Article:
Tis the Season to be? This time of the year brings out the best and worst in folks. Point in fact is Toy Runs. Here in our neck of the boon docks one local club blocks the main thorough fair to collect toys and money for local children in need. Some years it’s freezing cold and wet, while other times it can be quite balmy like this photo where the Club’s defense lawyer was dressed as Santa in flip flops.

Those trapped in this traffic ambush reacted in curios ways. The town’s newbie’s and uninitiated driving high dollar cages would roll their windows up tight. They wore faces of disgust and fright, dialed 911 on cell phones, and wondered if they could escape unharmed. The long time locals where prepared and looking forward to help. Some drove up in old ratty pickup trucks loaded with toys. Others dug deep into their worn out jeans and gave all they could. Friends would stop in the middle of the street to talk creating an opportunity for cub members to smile and offer candy canes to fearful cagers impatiently blowing their horns. Ya gotta love the holiday spirit.

Long May You Ride,

QBall's photograph of "Santa's Helpers" - Living The Life

Thursday, November 24, 2011

Derringer Cycles - Modern Day Boardtrackers

Nothing could be better to us than finding something new and distinct in an area that is already mined to the max. Every bike style imaginable or at least the ones with a solid past have been recreated and folks find a style they can get into, emulate or design from. It could be a bobber, cafe racer or the period correct and over hyped 70's stylized choppers that are finally starting to fade away. To us, we dig all the styles, as we are purveyors of two wheeled entertainment.

While reading one of our favorite magazines the other day, which happens to be Wired, we came across Derringer Cycles. What struck us immediately was the aggressive lines of the bike and how much fun it looks to ride. Not only could we pedal start it, but it looks damn good going down the road compared to the hornets nest of ugliness that is most 49cc scooters that many consider to be their main mode of transport as of late. The clubman bars, the gas tank, the frame style and that distinct motor all point to a well thought out and articulated design. This is the perfect city bike and one which seems ready to be customized in many cool ways.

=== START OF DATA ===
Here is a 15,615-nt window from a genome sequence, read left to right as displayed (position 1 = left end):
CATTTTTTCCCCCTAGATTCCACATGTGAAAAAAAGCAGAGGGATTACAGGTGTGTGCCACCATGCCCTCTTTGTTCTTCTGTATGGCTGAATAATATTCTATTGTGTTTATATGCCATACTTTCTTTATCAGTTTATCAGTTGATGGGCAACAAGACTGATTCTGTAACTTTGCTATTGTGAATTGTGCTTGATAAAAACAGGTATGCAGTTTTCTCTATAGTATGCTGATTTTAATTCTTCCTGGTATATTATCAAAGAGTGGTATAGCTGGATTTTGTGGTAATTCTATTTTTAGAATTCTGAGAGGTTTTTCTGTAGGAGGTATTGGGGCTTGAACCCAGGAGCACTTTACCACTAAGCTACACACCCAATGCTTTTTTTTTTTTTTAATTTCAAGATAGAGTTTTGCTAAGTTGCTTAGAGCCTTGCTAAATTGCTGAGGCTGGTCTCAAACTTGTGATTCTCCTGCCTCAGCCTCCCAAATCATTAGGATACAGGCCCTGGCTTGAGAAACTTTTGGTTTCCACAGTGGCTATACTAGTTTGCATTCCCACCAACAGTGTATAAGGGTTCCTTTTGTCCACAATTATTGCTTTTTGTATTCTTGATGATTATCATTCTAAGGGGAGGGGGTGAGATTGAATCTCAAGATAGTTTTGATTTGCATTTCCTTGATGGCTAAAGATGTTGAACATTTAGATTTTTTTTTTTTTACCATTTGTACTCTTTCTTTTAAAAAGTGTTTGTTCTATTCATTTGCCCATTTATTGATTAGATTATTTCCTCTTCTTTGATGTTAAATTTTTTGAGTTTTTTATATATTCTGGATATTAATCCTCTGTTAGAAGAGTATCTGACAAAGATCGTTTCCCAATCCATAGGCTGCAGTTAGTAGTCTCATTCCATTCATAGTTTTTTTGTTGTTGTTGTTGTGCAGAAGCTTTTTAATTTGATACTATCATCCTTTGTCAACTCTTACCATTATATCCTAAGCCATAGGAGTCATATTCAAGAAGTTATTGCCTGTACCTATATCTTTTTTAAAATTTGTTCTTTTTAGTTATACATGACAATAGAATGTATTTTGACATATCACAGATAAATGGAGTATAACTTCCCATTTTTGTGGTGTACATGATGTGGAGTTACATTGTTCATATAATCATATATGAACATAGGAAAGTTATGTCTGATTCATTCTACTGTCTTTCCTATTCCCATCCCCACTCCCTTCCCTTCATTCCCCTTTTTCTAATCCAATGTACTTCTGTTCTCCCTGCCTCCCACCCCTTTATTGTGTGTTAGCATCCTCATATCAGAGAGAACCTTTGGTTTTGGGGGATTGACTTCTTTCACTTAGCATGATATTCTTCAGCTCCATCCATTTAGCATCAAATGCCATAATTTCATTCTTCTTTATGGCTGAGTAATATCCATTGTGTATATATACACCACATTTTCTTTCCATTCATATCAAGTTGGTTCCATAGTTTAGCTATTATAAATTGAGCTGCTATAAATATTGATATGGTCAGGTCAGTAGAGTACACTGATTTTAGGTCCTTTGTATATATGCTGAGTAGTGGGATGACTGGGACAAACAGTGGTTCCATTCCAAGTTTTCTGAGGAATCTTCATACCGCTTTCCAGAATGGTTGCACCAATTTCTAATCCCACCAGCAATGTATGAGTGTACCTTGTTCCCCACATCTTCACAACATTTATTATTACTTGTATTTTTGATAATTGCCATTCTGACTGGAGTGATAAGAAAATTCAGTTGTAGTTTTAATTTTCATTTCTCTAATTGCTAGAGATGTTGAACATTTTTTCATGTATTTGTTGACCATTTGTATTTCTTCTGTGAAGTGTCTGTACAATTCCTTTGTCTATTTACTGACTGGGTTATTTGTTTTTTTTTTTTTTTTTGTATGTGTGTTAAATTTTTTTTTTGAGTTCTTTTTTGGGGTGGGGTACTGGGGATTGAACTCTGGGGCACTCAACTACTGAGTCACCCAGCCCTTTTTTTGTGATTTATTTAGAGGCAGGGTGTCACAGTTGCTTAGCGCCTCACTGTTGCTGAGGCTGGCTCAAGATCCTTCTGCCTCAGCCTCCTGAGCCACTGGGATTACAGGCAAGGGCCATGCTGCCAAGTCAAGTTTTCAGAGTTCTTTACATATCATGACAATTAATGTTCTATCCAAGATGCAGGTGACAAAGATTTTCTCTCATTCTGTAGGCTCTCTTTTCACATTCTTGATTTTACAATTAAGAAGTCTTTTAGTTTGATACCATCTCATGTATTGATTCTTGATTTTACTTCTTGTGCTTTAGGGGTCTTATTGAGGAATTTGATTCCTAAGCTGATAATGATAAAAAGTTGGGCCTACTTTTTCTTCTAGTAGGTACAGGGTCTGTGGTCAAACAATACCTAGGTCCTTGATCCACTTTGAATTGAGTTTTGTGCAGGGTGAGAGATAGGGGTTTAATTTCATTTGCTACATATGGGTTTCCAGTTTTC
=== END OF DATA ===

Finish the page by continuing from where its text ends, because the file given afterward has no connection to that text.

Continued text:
Tech Specs 
Engine Overhead valve 4-stroke engine displacing 49cc,
CARB and EURO 2 emission compliance,
up to 180 mpg depending on usage. EZ-Start® Recoil
GGB gearbox with centrifugal clutch and freewheel,
Freewheel allows pedals to remain stationary while driven via engine

70mm drum front brake, coaster style rear brake

Capacity Fuel Tank
1.8 US Gallon, 87 Octane

Engine Oil
26 US Quart

Dimensions Length: 70"
Width: 24" (Board Track Style Handlebars)
Seat Height: Varies by saddle and seatpost type
Wheel Diameter: 26"
Bar Height At Stem: 36"

Derringer Cycles window display
Derringer Cycles gas tank
Derringer Cycles Bespoke Collection
Derringer Cycles Bespoke Collection
Derringer Cycles Custom Commission
Derringer Cycles Custom Commission

Thanksgiving Was Made For Family, Friends And Metal

Hopefully yall are spending time with family and friends on this great American holiday, which happens to be a favorite of ours. It is a time of coming together, breaking bread and spending quality moments along with great conversation with folks you enjoy being around. Whomever you share the table with, think on the history of this holiday and where it all came from. Thanksgiving in essence is equally Native American and European traditions to celebrate the end of a harvest season. Eat up suckers and hopefully ya won't destroy your nerves by entering into any Black Friday shopping areas for your own sanity. We shall spend our Black Friday with Gwar, Every Time I Die and Warbeast, couldn't be a better plan!

Muddy Roots 2012 - Initial Lineup Announced

Looks as if we will be invading Cookeville, Tennessee once again on Labor Day weekend in 2012 for the third installment of the Muddy Roots Music Fest. If you are gathering up the plans and making arrangements for festivals next year, do yourself a favor and get out to this event. It is the perfect DIY festival and the location is beyond great. Now if they can add Hellbound Glory and Ronnie Hymes, we would be quite stoked as we will surely be bringing more folks from our roster in tow as well to party down.
  • The Reverend Horton Heat
  • Dale Watson
  • Wayne Hancock
  • Possessed By Paul James
  • T-Model Ford w/ Gravel Road
  • Joe Buck
  • Cutthroat Shamrock
  • Cletus Got Shot
  • Soda
  • Sean Wheeler y Zander Schloss
  • Husky Burnette
  • Rachel Brooke
  • Viva Le Vox
  • Reverend Deadeye
  • Hooten Hollars
  • The Calamity Cubes
  • James Leg
  • Peewee Moore
  • Scott McDougall
  • The Pine Box Boys
  • Left Lane Cruiser
  • Valerie June
  • The Atomic Duo
  • Molly Gene the One Whoaman Band
  • Hillbilly Casino
  • Immortal Lee County Killers
  • Pearls Mahone
  • Everymen
  • Filthy Still
  • Sarah Gayle Meech
  • Pine Hill Haints
  • Restavraunt
  • Jayke Orvis and the Broken Band
  • J.B. Beverly & The Wayward Drifters
  • Bob Wayne & The Outlaw Carnies
  • The Defibulators
  • Tom VandenAvond
  • Dad Horse Experience
  • The Cheatin’ Hearts
  • Last False Hope
  • Cashman
  • James Hunnicutt